Leak comes as company to hold public meeting on expansion plans
CBC News, June 27, 2013
Kinder Morgan workers at site of June 12 oil spill.
Kinder Morgan has shut down the Trans Mountain pipeline for the second time this month — this time, while the company is gearing up for a public meeting on a possible expansion.
The company says the pipeline was shut down north of Hope after “a small amount of petroleum product” was found in the soil around the pipe during a routine investigative dig. Continue reading
Protesters march against Enbridge hearing in Vancouver, Jan 14, 2013.
By Mike Hager, Vancouver Sun, January 14, 2013
VANCOUVER — Making as much noise as they could to protest a process they say is undemocratic, several hundred activists from a broad spectrum of movements rallied Monday night against the first of Vancouver’s public hearings into Enbridge’s proposed Northern Gateway pipeline. Continue reading
CBC News, The Canadian Press, Sept 27, 2012
Municipal politicians have approved a resolution that rejects the expansion of oil tanker traffic through British Columbia coastal waters, but only by the narrowest of margins.
Delegates attending the annual Union of B.C. Municipalities convention voted 51 per cent in favour of a resolution to oppose projects leading to expanded oil tanker traffic. Continue reading
Nathan VanderKlippe, The Globe and Mail, Tuesday, Sep. 18 2012
In 2007, Kinder Morgan’s TransMountain pipeline ruptured in the Vancouver suburb of Burnaby, sending toxic oil into streets and homes.
Once a little-known factor in plans to carry oil to Canada’s West Coast, expansion of the Kinder Morgan Trans Mountain pipeline now faces a level of public opposition almost as high as Enbridge Inc.’s controversial Northern Gateway project.
A new poll finds that 60.3 per cent of British Columbians surveyed are against Gateway, while 49.9 per cent oppose the twinning of the Trans Mountain system, a half-century-old pipe that already carries substantial volumes of Alberta oil to Burnaby, B.C. Continue reading
CBC News, Sept 1, 2012
Dozens of paddlers in First Nations canoes took to the water Saturday to protest the twinning of the Kinder Morgan pipeline, a project which proposes to dramatically increase crude oil shipments from Alberta to Burnaby. Continue reading
by Luis Fernando Arce, Arbitrage Magazine, June 29, 2012
Although for the latter half of this decade there have been three major pipeline companies transporting bitumen from the Tar Sands in Alberta and proposing expansions to their current pipeline-routes, most people have probably heard more about only two, if they’ve heard anything about the third at all.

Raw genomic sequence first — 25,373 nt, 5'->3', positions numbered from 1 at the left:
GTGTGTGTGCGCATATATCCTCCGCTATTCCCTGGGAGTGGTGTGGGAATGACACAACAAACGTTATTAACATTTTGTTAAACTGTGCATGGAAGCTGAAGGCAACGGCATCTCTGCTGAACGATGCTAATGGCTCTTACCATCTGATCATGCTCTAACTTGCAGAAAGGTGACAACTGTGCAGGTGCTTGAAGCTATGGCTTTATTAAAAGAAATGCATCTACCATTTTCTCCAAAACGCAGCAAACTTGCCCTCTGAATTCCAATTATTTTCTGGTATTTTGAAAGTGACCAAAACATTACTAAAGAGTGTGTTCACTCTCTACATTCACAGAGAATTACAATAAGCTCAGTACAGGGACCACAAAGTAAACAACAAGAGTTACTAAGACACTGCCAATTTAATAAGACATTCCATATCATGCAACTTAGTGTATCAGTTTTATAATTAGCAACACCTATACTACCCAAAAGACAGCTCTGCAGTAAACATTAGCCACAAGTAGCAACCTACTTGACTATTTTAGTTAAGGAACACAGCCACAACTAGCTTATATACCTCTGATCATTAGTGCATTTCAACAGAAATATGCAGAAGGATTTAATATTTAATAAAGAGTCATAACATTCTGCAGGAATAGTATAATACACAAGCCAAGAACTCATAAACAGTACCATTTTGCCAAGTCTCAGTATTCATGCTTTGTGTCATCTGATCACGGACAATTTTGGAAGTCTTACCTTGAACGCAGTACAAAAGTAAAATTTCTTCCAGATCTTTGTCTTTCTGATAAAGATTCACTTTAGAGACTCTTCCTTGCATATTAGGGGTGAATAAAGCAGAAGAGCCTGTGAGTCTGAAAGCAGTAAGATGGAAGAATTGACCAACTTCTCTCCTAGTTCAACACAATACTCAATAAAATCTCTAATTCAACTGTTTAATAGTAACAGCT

Trans-Canada currently finds its Keystone XL expansion project blocked in the United States, greatly due to the uprising that took place in Washington D.C. last summer (2011), where over 1200 people including environmentalists, scientists, First Nations leaders, writers and other citizens were arrested. Enbridge’s Gateway Project is facing a similar fate here in Canada due to the opposition to it from similar groups who cite a rather poor safety record (800 spills between 1999 and 2010). These two companies and the development of their respective proposals have been covered by the media for many years now. Continue reading
Claudia Cattaneo, National Post, Apr 27, 2012
A section of Kinder Morgan's Trans Mountain pipeline under construction in 2011.
In 2008, Kinder Morgan Canada added 75,000 barrels of capacity to its Trans Mountain pipeline from Edmonton to Vancouver at a cost of $750-million, which included 13 new pump stations, twinning the system through Jasper National Park in Alberta and Mount Robson Provincial Park in British Columbia.
It faced little opposition, completed its regulatory hearing within a week, and provided contracting and employment to the Aseniwuche Winewak and Simpcw First Nations and the Alberta Metis Zone IV community.
When the project was completed, the Town of Jasper and the Village of Valemount thanked Kinder Morgan Canada for the opportunity. Continue reading
Claudia Cattaneo, Financial Post, Apr 25, 2012
VICTORIA — During the past few months, the main front in the fight against development of the Alberta-based oil sands has moved to British Columbia. It’s a situation the western-most province is uncomfortable with and an expansion it’s unmotivated to defend.
The aggressive push by the oil sands industry and the Alberta and federal governments to open a new market for Canadian oil through shipments from the West Coast has been met by equally forceful resistance starting at the Alberta-B.C. border.
Anger has escalated since the start of public hearings in January into the Northern Gateway pipeline, proposed by Calgary-based Enbridge Inc., interrupting years of friendly relations between the neighbouring provinces, particularly on energy development. Continue reading